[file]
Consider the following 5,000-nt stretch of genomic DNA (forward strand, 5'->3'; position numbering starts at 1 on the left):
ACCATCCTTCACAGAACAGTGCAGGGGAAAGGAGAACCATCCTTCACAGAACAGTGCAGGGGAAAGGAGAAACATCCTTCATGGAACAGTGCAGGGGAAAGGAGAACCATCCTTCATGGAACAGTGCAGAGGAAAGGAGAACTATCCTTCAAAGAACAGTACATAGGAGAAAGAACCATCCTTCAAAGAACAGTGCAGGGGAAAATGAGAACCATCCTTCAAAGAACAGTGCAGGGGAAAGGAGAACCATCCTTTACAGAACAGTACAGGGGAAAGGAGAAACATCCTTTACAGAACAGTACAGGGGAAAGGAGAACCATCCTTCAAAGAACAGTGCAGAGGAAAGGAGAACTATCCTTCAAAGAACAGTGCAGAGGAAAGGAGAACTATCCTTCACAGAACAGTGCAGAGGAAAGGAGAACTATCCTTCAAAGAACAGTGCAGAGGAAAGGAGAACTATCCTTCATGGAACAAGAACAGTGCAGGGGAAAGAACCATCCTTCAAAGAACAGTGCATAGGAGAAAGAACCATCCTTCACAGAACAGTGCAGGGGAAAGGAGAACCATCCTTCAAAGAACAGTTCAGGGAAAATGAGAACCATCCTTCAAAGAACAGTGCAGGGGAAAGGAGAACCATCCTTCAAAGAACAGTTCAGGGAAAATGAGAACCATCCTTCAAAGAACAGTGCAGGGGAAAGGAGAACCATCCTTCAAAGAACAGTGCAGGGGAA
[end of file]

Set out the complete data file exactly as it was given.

Consider the following 5,000-nt stretch of genomic DNA (forward strand, 5'->3'; position numbering starts at 1 on the left):
ACCATCCTTCACAGAACAGTGCAGGGGAAAGGAGAACCATCCTTCACAGAACAGTGCAGGGGAAAGGAGAAACATCCTTCATGGAACAGTGCAGGGGAAAGGAGAACCATCCTTCATGGAACAGTGCAGAGGAAAGGAGAACTATCCTTCAAAGAACAGTACATAGGAGAAAGAACCATCCTTCAAAGAACAGTGCAGGGGAAAATGAGAACCATCCTTCAAAGAACAGTGCAGGGGAAAGGAGAACCATCCTTTACAGAACAGTACAGGGGAAAGGAGAAACATCCTTTACAGAACAGTACAGGGGAAAGGAGAACCATCCTTCAAAGAACAGTGCAGAGGAAAGGAGAACTATCCTTCAAAGAACAGTGCAGAGGAAAGGAGAACTATCCTTCACAGAACAGTGCAGAGGAAAGGAGAACTATCCTTCAAAGAACAGTGCAGAGGAAAGGAGAACTATCCTTCATGGAACAAGAACAGTGCAGGGGAAAGAACCATCCTTCAAAGAACAGTGCATAGGAGAAAGAACCATCCTTCACAGAACAGTGCAGGGGAAAGGAGAACCATCCTTCAAAGAACAGTTCAGGGAAAATGAGAACCATCCTTCAAAGAACAGTGCAGGGGAAAGGAGAACCATCCTTCAAAGAACAGTTCAGGGAAAATGAGAACCATCCTTCAAAGAACAGTGCAGGGGAAAGGAGAACCATCCTTCAAAGAACAGTGCAGGGGAA